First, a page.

It was later determined that two of Tucker's prior convictions were constitutionally invalid under Gideon v. Wainwright, 372 U.S. 335, 83 S.Ct. 792, 9 L.Ed.2d 799, because Tucker had not been represented by counsel, and had not been advised of his right to counsel or intelligently and understandingly waived his right to counsel. Tucker brought a proceeding under 28 U.S.C.A. 2255 on the theory that the introduction of evidence of his prior invalid convictions had tainted the jury's verdict of guilty. The district court found this to be harmless error viewed in the light of the overwhelming evidence of guilt. On appeal the Ninth Circuit Court of Appeals agreed that the prior convictions did not contribute to the guilty verdict, but decided that the invalid convictions might have caused the trial court to impose a heavier sentence than it might have otherwise imposed. The bank robbery conviction was upheld but the sentence was vacated and the cause was remanded for resentencing without consideration of any prior invalid convictions. Tucker v. United States, 9th Cir. 1970, 431 F.2d 1292.

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In the Supreme Court the Government argued that a United States District Judge has almost unreviewable discretion in imposing sentence, and that he is entitled to know to what extent a defendant has in fact engaged in criminal or antisocial conduct. The Government contended that in view of other detrimental information known about Tucker at sentencing, it was unlikely that a different sentence would have been given even if the court had known of the invalidity of the prior convictions. The Supreme Court approved the principle that a trial judge has wide discretion in sentencing, and that before imposing sentence he may make a broad inquiry about the defendant, almost unlimited as to the kind, or source, or information, and that a sentence is not generally subject to review. However, the Court held that it was not dealing with 'a sentence imposed in the informed discretion of a trial judge, but with a sentence founded at least in part upon misinformation of constitutional magnitude.' 404 U.S. 443, at 447, 92 S.Ct. 589, at 591. The Court said that the issue before it was whether the 1953 sentence 'might have been different if the sentencing judge had known that at last two of the respondent's (Tucker's) previous convictions had been unconstitutionally obtained.' 404 U.S. 443, 448, 92 S.Ct. 589, 592. In deciding the issue which it posed, the Supreme Court held that:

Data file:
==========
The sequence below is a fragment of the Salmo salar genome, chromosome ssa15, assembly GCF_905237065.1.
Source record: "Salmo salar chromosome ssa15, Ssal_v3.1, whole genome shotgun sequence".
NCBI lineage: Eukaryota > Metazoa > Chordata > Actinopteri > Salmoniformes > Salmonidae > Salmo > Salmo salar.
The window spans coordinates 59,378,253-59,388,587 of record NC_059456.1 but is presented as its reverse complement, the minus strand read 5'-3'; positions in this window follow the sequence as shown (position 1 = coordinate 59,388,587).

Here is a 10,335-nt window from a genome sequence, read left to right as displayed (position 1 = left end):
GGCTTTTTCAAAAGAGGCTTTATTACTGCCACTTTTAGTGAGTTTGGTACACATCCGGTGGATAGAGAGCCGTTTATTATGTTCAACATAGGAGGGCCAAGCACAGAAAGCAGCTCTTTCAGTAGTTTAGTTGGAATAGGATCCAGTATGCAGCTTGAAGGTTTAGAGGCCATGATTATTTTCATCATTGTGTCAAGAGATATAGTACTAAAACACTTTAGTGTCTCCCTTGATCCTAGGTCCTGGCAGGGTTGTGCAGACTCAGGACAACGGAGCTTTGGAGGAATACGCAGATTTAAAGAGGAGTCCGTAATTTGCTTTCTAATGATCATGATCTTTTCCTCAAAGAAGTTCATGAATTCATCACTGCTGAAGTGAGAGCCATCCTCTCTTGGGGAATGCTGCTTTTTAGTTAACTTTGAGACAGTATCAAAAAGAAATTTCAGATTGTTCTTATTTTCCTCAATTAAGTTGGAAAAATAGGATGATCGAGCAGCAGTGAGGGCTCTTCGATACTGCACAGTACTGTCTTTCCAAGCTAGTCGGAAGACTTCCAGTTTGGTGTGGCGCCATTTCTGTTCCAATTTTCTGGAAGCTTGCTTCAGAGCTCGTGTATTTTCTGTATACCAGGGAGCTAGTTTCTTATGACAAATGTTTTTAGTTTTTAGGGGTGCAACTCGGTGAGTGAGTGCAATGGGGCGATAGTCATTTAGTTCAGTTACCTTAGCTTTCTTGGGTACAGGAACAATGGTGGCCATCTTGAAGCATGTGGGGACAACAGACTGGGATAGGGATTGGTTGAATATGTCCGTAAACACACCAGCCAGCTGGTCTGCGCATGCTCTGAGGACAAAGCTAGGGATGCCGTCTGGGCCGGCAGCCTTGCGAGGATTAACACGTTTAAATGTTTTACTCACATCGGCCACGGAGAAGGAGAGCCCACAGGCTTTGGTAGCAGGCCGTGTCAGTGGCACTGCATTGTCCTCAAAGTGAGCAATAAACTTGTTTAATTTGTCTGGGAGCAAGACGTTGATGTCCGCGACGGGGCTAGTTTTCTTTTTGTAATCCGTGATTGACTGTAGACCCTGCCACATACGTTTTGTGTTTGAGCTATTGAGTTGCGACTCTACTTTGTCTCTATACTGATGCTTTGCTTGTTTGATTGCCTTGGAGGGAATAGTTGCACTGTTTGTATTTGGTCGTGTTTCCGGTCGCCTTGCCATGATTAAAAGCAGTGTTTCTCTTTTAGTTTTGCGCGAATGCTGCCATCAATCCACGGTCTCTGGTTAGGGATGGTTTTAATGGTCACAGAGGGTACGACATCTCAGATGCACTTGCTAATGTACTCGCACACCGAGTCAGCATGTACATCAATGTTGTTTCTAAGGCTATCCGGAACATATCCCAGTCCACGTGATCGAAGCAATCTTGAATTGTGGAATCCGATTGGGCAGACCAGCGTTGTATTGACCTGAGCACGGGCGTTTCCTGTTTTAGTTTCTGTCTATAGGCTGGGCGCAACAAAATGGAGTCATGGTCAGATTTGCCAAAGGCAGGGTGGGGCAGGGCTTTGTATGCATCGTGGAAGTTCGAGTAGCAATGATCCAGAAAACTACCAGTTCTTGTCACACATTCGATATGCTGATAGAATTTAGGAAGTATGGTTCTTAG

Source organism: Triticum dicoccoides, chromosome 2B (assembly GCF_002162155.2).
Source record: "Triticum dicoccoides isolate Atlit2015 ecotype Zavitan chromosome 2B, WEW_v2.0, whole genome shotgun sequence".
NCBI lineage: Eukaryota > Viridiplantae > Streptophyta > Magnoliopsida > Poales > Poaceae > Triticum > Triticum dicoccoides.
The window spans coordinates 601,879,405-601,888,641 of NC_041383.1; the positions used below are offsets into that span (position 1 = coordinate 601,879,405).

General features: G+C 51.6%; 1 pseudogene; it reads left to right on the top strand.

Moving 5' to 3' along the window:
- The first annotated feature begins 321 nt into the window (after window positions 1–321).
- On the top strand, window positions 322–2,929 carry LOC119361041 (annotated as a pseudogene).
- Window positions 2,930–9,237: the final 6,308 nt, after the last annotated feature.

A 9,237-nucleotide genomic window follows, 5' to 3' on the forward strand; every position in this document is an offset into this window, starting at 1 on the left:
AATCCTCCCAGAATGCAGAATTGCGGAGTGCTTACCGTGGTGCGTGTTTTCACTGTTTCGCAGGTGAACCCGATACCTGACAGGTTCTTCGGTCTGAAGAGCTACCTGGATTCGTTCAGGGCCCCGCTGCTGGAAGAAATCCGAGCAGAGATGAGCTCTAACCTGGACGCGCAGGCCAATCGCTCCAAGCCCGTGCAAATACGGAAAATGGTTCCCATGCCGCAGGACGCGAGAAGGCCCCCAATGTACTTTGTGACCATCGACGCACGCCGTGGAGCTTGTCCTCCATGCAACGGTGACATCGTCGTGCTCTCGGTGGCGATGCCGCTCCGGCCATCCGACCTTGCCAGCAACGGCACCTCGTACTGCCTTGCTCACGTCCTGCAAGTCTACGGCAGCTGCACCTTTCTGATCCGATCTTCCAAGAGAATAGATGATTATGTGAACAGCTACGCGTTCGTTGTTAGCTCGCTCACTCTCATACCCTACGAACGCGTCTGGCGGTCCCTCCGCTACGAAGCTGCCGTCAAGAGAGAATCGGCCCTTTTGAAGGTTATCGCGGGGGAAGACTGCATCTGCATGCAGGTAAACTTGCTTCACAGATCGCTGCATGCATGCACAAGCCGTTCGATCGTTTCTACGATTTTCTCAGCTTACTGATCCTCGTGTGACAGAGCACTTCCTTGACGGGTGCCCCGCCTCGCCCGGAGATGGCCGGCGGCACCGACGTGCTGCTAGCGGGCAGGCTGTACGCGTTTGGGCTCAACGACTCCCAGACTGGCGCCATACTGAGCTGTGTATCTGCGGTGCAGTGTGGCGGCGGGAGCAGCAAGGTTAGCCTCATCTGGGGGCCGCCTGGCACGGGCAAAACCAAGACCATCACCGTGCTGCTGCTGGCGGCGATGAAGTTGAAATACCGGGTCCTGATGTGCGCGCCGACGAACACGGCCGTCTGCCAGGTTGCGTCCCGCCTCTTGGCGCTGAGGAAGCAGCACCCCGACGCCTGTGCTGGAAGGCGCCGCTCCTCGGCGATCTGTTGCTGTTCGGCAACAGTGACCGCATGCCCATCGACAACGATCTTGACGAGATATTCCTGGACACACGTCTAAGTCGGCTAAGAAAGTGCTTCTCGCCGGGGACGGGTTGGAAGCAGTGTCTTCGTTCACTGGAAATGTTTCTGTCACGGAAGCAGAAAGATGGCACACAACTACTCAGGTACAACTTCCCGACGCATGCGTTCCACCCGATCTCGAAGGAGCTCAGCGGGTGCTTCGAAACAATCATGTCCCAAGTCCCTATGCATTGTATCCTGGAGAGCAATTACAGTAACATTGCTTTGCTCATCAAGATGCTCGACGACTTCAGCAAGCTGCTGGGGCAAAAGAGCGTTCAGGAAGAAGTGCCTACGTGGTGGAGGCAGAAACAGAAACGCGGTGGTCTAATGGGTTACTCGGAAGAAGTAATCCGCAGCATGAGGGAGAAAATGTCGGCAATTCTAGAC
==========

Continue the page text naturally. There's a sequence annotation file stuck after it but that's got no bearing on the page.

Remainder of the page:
'. . . if the trial judge in 1953 had been aware of the constitutional infirmity of two of the previous convictions, the factual circumstances of the respondent's background would have appeared in a dramatically different light at the sentencing proceeding . . .. We cannot agree with the Government that a reevaluation of the respondent's sentence by the District Court even at this late date will be either 'artificial' or 'unrealistic." 404 U.S. 443, at 448, 92 S.Ct. 589, 592.


The Court commented that in Burgett v. Texas, 389 U.S. 109, 88 S.Ct. 258, 19 L.Ed.2d 319, it had been held that to permit a conviction obtained in violation of Gideon, supra, to be used against a person either to support guilt or enhance punishment for another offense would erode the Gideon principle. The judgment of the Court of Appeals remanding for resentencing was affirmed.


The differences between the Tucker case and that now before this Court for decision require a different conclusion. In Tucker the convictions were nullified by the application of the Gideon principle. The presumption of innocence shielded Tucker from enhancement of his sentence by reason of the constitutionally invalid convictions. By his plea bargain and the subsequent dismissal of the indictment against him for interstate transportation of a stolen motor vehicle, Majors was neither acquitted nor convicted, and the dismissal of the indictment for this offense did not deprive him of any constitutional or other right. The dismissed indictment and the charge contained in it are within the kind of information which a court may properly consider in passing sentence. The plea bargain and the indictment dismissal resulting from it did not and, indeed, could not, deprive the judge of the right and probably the duty of giving consideration to it. While a constitutionally invalid conviction cannot be considered by a sentencing judge, it does not follow that there must be a constitutionally valid conviction in order that criminal conduct may be considered.


It is our decision that the judgment and sentence of the district court should be affirmed. In accord with the conclusion here reached are United States v. Doyle, 2nd Cir. 1965, 348 F.2d 715, cert. den. 382 U.S. 843, 86 S.Ct. 89, 15 L.Ed.2d 84, decided before Tucker, and Davenport v. United States, 3rd Cir. 1972, 470 F.2d 1140, cert. den. 411 U.S. 919, 93 S.Ct. 1558, 36 L.Ed.2d 311, decided after Tucker.


The judgment of the district court is affirmed.


Of the Fifth Circuit, sitting by designation